# Joint Distributions and Conditional Probabilities

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```Module H1 Practical 5
Joint Distributions and Conditional Probabilities
Getting together in pairs, discuss the following questions. After discussion some groups
will be randomly chosen to present the answers to one question to the rest of the class.
1.
A cross-sectional survey on HIV and AIDS was conducted in a major mining town
in South Africa in 2001. Among the issues investigated were sexual behaviour and
the use of condoms. A total of 2231 people between the ages of 13 to 59 were
interviewed. The sample consisted of migrant mineworkers, sex workers and
members of the local community. The following are some results for women.
Use condoms?
Sexual behaviour
Only with regular
Only with casual
partner
partners
Total
Never
Sometimes
Always
438
61
56
158
25
95
596
86
151
Total
555
278
833
(a) Calculate the joint and marginal probability distributions for the data and present it
in a tabular form.
(b) Consider whether condom use for these women are independent of sexual
behaviour (in terms of type of sexual partner). Use the definition of independence
(c) Calculate the conditional probability that a woman from the study area has casual
partners given that she always uses condoms.
Module H1 Practical 5 – Page 1
Module H1 Practical 5
2. Suppose the random variables X and Y have joint probability density function given
by
-x-y
F(x , y) = e
, 0 < x < , 0 < y < , zero elsewhere.
Find the marginal probability density functions of X and Y and show that X and Y are
independent.
3. A fair die is thrown at random three independent times. Let Y be the maximum of
these three outcomes, each outcome being the number shown on the face uppermost
on the die. Find the probability density function of Y. (Hint: Let Xi be the outcome of
the ith trial, i=1,2,3 and use the independence argument).
Module H1 Practical 5 – Page 2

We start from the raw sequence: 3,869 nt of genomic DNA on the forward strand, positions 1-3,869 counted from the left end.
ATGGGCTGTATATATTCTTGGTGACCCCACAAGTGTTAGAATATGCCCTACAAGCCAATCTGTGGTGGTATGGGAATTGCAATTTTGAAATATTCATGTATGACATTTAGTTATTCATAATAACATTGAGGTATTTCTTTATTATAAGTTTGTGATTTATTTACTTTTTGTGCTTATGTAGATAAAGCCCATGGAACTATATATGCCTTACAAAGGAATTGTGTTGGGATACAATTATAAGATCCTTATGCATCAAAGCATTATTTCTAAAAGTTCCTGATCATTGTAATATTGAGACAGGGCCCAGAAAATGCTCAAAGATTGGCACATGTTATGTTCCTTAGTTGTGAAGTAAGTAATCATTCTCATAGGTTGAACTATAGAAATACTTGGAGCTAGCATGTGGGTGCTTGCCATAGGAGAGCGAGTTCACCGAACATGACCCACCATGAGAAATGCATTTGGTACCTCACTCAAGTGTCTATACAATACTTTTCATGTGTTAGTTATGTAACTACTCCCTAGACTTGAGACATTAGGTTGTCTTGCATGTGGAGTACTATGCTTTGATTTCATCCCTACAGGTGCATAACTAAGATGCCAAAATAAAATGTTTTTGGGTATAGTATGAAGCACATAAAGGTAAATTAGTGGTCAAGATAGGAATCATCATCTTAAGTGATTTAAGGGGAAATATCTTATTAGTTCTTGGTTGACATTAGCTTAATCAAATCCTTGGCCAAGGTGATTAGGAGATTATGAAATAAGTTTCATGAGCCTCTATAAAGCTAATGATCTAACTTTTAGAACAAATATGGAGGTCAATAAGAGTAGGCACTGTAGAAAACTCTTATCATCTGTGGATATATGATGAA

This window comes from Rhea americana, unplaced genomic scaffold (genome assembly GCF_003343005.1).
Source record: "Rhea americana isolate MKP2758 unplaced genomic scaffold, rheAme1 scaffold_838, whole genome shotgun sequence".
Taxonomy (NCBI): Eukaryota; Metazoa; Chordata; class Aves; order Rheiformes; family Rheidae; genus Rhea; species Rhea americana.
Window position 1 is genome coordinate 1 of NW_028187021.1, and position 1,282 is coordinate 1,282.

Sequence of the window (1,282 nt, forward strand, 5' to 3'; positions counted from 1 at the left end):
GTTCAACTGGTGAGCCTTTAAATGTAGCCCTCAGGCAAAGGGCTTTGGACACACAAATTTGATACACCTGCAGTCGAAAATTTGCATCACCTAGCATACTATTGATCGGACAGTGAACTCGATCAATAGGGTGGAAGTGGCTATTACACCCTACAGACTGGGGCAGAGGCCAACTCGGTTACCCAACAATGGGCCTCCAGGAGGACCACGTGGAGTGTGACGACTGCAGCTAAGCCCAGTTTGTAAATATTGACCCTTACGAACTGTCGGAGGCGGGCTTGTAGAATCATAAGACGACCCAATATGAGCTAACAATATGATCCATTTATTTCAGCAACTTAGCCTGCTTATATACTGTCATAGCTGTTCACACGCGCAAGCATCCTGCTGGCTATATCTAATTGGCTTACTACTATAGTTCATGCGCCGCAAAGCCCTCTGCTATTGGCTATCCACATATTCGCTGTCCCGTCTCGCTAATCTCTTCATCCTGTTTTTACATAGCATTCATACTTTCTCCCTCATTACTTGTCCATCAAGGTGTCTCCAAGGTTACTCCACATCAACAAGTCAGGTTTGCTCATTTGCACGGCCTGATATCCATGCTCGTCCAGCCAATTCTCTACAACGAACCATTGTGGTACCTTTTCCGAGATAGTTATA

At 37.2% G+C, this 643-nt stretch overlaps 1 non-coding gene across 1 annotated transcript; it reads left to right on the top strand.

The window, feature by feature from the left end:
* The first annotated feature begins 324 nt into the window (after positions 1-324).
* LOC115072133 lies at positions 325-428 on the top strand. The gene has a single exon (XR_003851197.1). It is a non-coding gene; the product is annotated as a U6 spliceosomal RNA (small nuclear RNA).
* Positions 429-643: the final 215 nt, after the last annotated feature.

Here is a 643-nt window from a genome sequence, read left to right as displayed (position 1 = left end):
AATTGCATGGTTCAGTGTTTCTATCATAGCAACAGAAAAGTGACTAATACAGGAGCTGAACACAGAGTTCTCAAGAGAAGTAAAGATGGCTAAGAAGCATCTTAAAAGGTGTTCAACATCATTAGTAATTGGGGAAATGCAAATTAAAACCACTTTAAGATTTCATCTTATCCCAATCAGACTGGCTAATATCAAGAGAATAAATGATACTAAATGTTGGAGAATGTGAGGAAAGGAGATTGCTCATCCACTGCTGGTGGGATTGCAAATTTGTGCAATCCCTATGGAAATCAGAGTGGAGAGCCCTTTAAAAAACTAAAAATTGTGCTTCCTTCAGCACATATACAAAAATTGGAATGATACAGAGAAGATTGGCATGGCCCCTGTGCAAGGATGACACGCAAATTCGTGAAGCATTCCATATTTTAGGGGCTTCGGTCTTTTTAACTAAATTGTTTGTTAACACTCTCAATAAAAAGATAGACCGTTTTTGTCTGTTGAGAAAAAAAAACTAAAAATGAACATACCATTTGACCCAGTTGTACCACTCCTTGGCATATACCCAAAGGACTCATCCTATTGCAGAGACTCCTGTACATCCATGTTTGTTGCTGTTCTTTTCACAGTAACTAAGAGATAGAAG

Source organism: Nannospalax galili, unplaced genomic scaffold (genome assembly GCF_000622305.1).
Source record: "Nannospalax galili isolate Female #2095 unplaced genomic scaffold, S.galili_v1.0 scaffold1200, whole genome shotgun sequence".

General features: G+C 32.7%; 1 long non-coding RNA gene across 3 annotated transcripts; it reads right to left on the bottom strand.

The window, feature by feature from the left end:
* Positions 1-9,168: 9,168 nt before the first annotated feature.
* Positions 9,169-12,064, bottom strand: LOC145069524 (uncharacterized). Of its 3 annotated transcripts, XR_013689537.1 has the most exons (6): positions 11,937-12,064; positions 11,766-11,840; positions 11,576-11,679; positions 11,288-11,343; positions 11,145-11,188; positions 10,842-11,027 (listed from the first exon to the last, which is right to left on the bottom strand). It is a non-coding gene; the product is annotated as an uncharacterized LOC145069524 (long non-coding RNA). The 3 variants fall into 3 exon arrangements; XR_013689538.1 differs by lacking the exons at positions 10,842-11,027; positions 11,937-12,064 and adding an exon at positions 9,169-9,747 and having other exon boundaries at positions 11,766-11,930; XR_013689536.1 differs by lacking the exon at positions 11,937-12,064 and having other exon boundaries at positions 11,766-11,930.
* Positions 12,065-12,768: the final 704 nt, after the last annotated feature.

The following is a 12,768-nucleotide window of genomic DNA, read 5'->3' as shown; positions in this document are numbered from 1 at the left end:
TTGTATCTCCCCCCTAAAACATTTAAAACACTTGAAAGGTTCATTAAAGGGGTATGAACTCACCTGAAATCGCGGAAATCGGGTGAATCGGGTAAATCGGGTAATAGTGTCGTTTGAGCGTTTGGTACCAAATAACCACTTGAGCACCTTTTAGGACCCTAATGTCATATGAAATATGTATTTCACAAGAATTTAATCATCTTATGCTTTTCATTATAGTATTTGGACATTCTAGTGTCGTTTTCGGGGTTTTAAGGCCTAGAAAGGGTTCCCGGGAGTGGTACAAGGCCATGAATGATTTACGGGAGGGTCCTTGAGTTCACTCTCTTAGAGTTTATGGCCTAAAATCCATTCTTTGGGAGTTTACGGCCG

Module H1 Practical 5
IF YOU HAVE TIME, TRY ALSO THE FOLLOWING:
4.
A new variety of maize has been recommended that gives higher yields but is less
resistant to stress and so farmers are concerned about changing over, fearing they may lose
out if there’s a bad year. There are two measures of interest – first of all, the yield (cob
weight) of maize harvested from each plant (in gms) and secondly the spacing of plants
used by farmers in the field. Both these show how well the maize is doing. It is known
that the average cob weight per plant of maize, x, with the old variety has probability
density function given by
f(x) = exp[–(x–)2/22]/(22)
where  = 67 gms and  = 25 gms
while the spacing, y, has the same distribution with  = 1 metre and  = 0.10 metre
(a) Write down the joint distribution for the old variety. Assume the two measures are
independent.
(b) The new variety has a joint distribution of
f ( x, y ) 
0<x<2 ;
1
2 x( 1  x )
0.6  y < 1.6
Still assuming independence, what is the marginal distribution of x?
(c) By deduction, what is the marginal distribution of y?
(d) The marginal distribution of x is called a Beta distribution. Plot this function using
Excel for a range of values of x, and consider what the implications are of having a
marginal distribution for potato yields of this shape.